A strategy overhaul and restructure at CSIRO’s Energy Business Unit is expected to result in dozens of job losses for researchers across Australia.
In a national presentation to all Energy staff in early March, senior management admitted that the financial position of the business unit has weakened significantly; citing a ‘revenue shortfall’ in external earnings due to ‘major projects finishing’ and describing the current budget position as ‘not realistic’.
‘Our financial position driven by falling revenue is not sustainable,’ the presentation states and ‘uncertainty is severely impacting staff… the status quo is not an option (and) our strategy requires a shift in capability and focus.’
Following the last bargaining negotiation meeting, the Staff Association reported to members that CSIRO management were considering changes to existing Enterprise Agreement (EA) entitlements on relocation and redundancy.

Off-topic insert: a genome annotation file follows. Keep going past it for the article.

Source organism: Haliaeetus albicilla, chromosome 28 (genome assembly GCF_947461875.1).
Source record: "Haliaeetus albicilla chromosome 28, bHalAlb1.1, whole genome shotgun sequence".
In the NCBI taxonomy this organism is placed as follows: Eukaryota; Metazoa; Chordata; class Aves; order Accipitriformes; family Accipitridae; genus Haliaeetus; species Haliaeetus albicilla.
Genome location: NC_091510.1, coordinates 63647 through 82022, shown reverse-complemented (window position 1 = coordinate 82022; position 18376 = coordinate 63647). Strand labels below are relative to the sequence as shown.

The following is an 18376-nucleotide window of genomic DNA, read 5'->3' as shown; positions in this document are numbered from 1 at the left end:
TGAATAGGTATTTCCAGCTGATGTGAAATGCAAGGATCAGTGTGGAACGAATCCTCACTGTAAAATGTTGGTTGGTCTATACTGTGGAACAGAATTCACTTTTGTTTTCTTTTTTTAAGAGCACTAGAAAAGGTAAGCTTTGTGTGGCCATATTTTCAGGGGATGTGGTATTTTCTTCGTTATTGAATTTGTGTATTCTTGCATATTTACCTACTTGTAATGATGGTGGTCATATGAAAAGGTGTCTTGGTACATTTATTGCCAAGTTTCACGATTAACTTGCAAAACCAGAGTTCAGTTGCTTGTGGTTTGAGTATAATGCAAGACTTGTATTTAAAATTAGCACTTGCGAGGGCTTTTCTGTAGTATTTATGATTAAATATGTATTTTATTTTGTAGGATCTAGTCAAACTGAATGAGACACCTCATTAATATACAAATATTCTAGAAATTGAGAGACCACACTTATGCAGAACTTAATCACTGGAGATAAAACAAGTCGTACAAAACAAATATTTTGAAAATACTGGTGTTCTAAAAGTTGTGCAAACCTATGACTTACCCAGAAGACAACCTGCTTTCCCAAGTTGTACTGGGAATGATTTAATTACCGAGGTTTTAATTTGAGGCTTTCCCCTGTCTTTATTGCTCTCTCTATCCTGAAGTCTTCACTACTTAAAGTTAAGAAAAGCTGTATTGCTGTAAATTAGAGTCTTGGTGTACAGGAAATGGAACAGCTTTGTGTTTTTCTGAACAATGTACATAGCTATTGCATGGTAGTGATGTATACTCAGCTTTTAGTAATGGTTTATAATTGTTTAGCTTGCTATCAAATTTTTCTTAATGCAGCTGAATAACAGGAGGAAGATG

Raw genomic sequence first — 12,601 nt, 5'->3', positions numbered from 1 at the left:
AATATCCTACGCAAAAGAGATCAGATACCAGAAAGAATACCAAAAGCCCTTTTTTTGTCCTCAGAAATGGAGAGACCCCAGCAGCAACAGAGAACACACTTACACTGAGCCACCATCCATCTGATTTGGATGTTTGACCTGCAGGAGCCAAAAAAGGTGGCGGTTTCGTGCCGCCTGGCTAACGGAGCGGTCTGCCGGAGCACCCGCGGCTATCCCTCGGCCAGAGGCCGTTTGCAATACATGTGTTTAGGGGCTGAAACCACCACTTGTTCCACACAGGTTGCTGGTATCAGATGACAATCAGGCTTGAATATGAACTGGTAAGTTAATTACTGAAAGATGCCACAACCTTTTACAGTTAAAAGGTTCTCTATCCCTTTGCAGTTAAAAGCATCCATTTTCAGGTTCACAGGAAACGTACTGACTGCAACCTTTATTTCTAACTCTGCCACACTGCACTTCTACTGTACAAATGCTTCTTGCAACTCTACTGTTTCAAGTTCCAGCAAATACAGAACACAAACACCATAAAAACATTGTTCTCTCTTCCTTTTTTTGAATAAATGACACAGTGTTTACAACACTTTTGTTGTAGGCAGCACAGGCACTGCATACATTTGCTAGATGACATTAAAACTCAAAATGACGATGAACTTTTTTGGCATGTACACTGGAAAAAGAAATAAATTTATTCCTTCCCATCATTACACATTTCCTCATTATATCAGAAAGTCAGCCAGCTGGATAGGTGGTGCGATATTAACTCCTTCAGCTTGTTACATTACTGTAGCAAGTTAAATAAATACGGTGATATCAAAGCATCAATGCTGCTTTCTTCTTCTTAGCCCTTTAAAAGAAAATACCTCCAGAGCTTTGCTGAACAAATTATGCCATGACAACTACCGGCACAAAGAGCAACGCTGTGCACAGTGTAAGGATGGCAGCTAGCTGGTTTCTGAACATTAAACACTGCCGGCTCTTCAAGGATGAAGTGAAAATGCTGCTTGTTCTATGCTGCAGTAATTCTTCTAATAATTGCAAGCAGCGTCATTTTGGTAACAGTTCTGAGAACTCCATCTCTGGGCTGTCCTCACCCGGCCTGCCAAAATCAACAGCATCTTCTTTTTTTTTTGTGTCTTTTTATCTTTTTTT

The Staff Association’s position in negotiations is no change to either of these important EA clauses.
CSIRO has admitted to a Senate committee that the application of the Government’s Average Staffing Level (ASL) restrictions has fuelled massive growth in the use of labour-hire and contactors at the expense of ongoing and fixed term employment.
Elsewhere, a scathing report from a separate parliamentary investigation into public sector service delivery has called for the immediate lifting of the ASL cap; agreeing with a Staff Association submission made last year that predicted the policy would drive an outsourcing boom at CSIRO.
Chief Operating Officer Judy Zielke revealed the extent of the growth in contract and labour hire staff, reporting an increase of more than 130 per cent since last July.